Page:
No more jobs without growth: now we have neither
Last November the Chancellor reported that:
private sector job creation would “far outweigh” the job losses in the public sector.
And earlier this year a superficial look at the labour market figures suggested that he could be right: unemployment fell by 80,000 and economists attempted to understand how zero growth could possibly have led to net job creation.
As the months went on the government became ever more optimistic of success, and in April 2011 DWP Minister Chris Grayling welcomed rising private sector employment and a fall in the overall number of people unemployed as a “step in the right direction”.
We have always been concerned that these claims were overstated, with rising levels of part-time work (particularly part-time self-employment) and persistently high unemployment demonstrating that all was not well. But today’s figures show just how far from a labour market recovery we really are.
In the second quarter of 2011 the public sector lost 111,000 jobs while employment in the private sector only increased by 41,000. There are now 2,510,000 adults in the UK desperately seeking work.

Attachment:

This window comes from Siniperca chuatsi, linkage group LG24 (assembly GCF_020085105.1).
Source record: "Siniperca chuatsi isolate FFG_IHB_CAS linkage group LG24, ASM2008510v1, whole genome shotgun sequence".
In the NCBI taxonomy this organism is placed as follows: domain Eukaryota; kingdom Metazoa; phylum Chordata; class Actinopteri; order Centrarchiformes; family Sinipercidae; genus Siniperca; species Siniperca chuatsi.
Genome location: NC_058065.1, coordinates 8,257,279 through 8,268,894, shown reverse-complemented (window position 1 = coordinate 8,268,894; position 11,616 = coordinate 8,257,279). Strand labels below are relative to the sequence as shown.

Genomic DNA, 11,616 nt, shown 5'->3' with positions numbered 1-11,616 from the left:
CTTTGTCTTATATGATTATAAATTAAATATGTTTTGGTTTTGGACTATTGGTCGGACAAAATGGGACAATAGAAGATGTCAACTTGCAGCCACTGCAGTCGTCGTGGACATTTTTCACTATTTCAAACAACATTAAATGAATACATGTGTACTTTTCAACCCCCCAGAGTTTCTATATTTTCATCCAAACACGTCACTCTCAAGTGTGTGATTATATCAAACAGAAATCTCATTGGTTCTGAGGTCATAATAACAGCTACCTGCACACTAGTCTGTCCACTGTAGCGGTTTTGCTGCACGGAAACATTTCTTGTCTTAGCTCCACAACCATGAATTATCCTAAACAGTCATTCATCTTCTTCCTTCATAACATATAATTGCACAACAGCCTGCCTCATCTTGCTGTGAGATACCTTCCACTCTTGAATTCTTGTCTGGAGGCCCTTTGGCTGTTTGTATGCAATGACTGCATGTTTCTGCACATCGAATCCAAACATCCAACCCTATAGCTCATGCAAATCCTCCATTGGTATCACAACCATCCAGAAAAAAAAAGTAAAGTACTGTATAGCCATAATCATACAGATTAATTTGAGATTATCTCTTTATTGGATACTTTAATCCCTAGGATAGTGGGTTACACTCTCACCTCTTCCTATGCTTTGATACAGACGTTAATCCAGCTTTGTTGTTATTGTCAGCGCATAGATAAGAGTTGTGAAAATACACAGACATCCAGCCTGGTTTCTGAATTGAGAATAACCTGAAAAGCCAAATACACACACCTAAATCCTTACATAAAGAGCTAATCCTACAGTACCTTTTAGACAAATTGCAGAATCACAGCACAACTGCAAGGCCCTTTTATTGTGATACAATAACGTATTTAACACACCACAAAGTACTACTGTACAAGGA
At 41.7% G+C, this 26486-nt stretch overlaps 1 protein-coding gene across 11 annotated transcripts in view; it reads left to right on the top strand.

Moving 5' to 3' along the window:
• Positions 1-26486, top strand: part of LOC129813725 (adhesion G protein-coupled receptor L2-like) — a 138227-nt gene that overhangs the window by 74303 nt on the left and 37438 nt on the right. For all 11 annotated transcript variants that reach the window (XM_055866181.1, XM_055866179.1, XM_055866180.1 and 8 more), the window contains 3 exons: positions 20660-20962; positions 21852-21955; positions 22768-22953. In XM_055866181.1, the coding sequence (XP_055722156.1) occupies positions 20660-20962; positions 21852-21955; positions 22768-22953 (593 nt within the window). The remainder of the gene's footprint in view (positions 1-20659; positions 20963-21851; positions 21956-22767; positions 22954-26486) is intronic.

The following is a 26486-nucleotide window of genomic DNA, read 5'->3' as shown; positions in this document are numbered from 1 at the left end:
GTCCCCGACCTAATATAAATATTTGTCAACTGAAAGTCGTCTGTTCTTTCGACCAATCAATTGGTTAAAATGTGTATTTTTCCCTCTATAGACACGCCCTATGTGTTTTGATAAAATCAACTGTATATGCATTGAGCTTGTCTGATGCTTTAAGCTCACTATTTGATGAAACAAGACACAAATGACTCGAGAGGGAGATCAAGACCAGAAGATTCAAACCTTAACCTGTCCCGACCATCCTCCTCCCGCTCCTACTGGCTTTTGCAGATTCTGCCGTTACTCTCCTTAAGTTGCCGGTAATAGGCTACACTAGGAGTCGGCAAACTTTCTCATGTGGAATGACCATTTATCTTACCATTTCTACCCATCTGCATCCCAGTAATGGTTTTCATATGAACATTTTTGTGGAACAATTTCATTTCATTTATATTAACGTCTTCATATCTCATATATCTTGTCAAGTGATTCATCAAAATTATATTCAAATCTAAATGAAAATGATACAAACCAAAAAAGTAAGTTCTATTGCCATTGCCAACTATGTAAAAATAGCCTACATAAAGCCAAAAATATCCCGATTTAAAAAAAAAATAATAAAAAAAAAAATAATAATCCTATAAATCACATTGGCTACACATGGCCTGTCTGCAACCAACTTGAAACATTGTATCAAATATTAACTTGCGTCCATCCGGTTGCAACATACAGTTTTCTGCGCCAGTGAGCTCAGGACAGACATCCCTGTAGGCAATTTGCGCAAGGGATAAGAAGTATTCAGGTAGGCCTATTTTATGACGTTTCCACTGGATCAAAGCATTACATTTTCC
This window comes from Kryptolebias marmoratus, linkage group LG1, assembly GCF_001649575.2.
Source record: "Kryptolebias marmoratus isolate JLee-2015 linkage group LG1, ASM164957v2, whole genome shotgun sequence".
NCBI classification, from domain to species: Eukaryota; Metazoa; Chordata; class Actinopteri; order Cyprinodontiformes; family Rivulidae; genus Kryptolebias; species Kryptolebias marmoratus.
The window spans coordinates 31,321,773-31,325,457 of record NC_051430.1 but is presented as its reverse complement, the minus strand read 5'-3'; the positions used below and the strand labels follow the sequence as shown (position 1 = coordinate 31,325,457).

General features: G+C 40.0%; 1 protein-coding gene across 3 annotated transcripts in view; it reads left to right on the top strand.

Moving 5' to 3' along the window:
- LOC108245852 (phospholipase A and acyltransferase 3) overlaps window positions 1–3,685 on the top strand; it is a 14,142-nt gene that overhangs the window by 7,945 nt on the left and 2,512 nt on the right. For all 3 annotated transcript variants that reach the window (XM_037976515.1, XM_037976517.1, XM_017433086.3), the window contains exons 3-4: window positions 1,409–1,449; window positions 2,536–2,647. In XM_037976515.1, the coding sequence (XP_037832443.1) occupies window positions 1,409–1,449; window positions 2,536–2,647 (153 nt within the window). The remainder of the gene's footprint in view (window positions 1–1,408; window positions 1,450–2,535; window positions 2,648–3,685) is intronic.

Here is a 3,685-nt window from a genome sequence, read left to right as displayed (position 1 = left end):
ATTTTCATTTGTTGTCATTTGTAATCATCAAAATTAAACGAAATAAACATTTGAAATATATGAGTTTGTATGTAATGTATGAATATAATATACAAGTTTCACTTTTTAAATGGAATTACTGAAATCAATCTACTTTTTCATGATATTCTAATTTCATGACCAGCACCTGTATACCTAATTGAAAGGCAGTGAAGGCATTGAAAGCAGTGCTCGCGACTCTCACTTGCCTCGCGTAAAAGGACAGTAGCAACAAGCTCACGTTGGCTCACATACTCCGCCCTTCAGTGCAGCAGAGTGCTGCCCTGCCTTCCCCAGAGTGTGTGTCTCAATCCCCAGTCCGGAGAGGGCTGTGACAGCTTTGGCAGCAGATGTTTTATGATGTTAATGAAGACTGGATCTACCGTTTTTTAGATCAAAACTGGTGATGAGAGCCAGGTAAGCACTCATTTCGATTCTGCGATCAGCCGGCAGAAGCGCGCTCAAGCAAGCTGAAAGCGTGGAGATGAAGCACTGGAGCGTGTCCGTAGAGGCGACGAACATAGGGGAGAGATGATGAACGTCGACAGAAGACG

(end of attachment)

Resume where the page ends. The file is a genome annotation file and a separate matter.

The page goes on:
The ‘jobless growth’ phenomenon was always caveatted by concerns about underlying labour market weakness. As Nigel Meager pointed out on this blog in June falls in working time (with a growth in people seeking more hours of work than they could find) and a reduced number of vacancies always suggested an economy suffering from “chronic demand-deficiency”. And today we have learnt that falling demand is now also affecting employment numbers. Unemployment overall is up 80,000 on the quarter (39,000 for men and 41,000 for women); youth unemployment (18-24 year olds) is at its highest level since Spring 1993; employment is down 69,000 and there has been a 70,000 rise in the numbers of people working part-time because they can’t find full time work.
The OBR forecast that 330,000 public sector jobs would be lost between 2011 and 2015, but a third of that total have already been lost in three months. There are now 5.6 jobseekers nationally for every jobs, and the picture looks set to get worse. Growth in Q2 was only 0.2%, and recent data do not suggest significant Q3 improvements. With the global economy slowing, the trade deficit stagnant, earnings still dragging behind rising inflation (dampening consumer spending) and the Government resolving to stick to its course of the sharpest spending cuts in decades it is far from clear where growth is going to come from – a double dip is no longer just an outside risk. In the mean time, the human price is rising and the future social and economic costs of further inaction will be high. Plan B is becoming a necessity, not a choice.